Totalitarianism And The State (Political Ideas B)

Modular value: 20 credits
Duration: Term 2
Teaching: 2 hour seminar weekly

Lecturer: Richard Shorten

The course is focused around the study of Totalitarianism and the State in the context of modern political ideas. It is organised both historically and thematically. Historically, it traces developments in theories and interpretations of totalitarianism across the twentieth century, from Hannah Arendt through to Michel Foucault.  Thematically, the course examines, in turn, the origins of fascism and of communism; the role of rationality in totalitarian regimes; perspectives on evil in politics; the concept of political religion; and the notion of the modern, surveillance state.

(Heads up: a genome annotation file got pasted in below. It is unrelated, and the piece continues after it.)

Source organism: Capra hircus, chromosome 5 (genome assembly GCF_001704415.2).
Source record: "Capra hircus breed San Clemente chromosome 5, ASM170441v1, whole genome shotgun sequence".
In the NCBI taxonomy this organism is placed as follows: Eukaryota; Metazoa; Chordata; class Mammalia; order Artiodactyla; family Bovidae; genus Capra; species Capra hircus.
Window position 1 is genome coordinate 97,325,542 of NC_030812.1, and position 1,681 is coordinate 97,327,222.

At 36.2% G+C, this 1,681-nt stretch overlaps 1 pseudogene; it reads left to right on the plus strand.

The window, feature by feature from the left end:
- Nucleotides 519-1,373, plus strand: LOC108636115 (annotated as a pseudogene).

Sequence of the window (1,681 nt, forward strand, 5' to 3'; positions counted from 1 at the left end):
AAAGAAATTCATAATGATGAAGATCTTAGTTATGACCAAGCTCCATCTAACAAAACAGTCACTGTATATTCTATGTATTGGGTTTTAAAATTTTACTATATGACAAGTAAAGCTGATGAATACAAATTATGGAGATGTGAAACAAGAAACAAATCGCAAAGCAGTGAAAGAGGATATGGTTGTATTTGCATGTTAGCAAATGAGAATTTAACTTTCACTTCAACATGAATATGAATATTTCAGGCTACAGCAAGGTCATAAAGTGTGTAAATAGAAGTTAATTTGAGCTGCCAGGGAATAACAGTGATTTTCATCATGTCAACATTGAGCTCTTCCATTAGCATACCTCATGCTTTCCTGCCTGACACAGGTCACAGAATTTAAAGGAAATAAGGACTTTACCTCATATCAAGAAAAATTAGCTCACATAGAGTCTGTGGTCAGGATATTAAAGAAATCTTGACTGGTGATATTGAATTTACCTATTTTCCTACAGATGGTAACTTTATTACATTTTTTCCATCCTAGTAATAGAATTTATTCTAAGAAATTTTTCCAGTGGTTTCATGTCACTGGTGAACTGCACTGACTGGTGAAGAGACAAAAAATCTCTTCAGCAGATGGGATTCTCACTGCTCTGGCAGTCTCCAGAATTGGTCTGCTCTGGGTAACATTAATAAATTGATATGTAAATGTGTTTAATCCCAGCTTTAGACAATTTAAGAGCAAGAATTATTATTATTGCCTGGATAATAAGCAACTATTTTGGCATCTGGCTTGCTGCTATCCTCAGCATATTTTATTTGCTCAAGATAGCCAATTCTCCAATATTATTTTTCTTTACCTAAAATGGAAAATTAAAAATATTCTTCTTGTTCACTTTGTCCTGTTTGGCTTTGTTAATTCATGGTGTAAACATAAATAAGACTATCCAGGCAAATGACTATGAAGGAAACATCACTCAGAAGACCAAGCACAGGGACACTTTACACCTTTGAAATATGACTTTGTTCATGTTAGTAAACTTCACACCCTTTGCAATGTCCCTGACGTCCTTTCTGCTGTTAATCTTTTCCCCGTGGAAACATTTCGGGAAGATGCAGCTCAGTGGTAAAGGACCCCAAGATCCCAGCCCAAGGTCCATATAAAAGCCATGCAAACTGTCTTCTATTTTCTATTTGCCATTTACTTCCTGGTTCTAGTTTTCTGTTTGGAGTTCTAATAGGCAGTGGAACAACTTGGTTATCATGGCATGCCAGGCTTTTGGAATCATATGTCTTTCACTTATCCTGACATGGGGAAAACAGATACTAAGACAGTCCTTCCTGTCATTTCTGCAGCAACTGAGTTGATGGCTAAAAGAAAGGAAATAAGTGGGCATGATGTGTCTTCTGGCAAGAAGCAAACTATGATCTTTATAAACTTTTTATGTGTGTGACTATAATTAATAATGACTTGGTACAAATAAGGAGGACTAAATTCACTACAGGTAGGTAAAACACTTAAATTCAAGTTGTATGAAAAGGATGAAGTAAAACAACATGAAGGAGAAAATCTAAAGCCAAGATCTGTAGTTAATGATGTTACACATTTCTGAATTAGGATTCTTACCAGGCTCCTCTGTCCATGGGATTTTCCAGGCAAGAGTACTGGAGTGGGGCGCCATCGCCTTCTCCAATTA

On completion of this module, students should be able:

  • To describe and identify a range of theoretical positions and arguments concerning the nature of totalitarianism and of the modern State
  • To evaluate the coherence of those positions and arguments
  • To apply their implications to broader issues and approaches in the study of political and social life

Assessment

  • Term two 1 x 5000 word Essay 100%

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